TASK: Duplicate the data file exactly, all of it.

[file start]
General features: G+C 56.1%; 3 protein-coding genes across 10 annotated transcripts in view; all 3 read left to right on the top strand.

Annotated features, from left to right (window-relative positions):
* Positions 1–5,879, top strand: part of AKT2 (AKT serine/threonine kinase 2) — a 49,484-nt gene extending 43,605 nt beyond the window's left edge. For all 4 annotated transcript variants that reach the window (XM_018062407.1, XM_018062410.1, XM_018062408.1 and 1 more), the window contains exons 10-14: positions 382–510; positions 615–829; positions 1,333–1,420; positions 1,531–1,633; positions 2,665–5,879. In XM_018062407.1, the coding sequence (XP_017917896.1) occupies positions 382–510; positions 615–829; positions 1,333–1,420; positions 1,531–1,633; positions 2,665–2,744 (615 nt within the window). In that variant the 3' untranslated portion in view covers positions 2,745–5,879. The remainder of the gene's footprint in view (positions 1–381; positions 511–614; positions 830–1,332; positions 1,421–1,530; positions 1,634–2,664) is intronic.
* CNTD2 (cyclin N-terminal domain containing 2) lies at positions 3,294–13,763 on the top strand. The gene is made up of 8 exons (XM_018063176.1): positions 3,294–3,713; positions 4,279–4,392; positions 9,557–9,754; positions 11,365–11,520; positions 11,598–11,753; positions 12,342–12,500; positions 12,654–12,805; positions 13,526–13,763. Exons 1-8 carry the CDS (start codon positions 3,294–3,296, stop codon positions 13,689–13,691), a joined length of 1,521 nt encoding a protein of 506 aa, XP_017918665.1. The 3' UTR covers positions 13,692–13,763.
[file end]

General features: G+C 56.1%; 3 protein-coding genes across 10 annotated transcripts in view; all 3 read left to right on the top strand.

Annotated features, from left to right (window-relative positions):
* Positions 1–5,879, top strand: part of AKT2 (AKT serine/threonine kinase 2) — a 49,484-nt gene extending 43,605 nt beyond the window's left edge. For all 4 annotated transcript variants that reach the window (XM_018062407.1, XM_018062410.1, XM_018062408.1 and 1 more), the window contains exons 10-14: positions 382–510; positions 615–829; positions 1,333–1,420; positions 1,531–1,633; positions 2,665–5,879. In XM_018062407.1, the coding sequence (XP_017917896.1) occupies positions 382–510; positions 615–829; positions 1,333–1,420; positions 1,531–1,633; positions 2,665–2,744 (615 nt within the window). In that variant the 3' untranslated portion in view covers positions 2,745–5,879. The remainder of the gene's footprint in view (positions 1–381; positions 511–614; positions 830–1,332; positions 1,421–1,530; positions 1,634–2,664) is intronic.
* CNTD2 (cyclin N-terminal domain containing 2) lies at positions 3,294–13,763 on the top strand. The gene is made up of 8 exons (XM_018063176.1): positions 3,294–3,713; positions 4,279–4,392; positions 9,557–9,754; positions 11,365–11,520; positions 11,598–11,753; positions 12,342–12,500; positions 12,654–12,805; positions 13,526–13,763. Exons 1-8 carry the CDS (start codon positions 3,294–3,296, stop codon positions 13,689–13,691), a joined length of 1,521 nt encoding a protein of 506 aa, XP_017918665.1. The 3' UTR covers positions 13,692–13,763.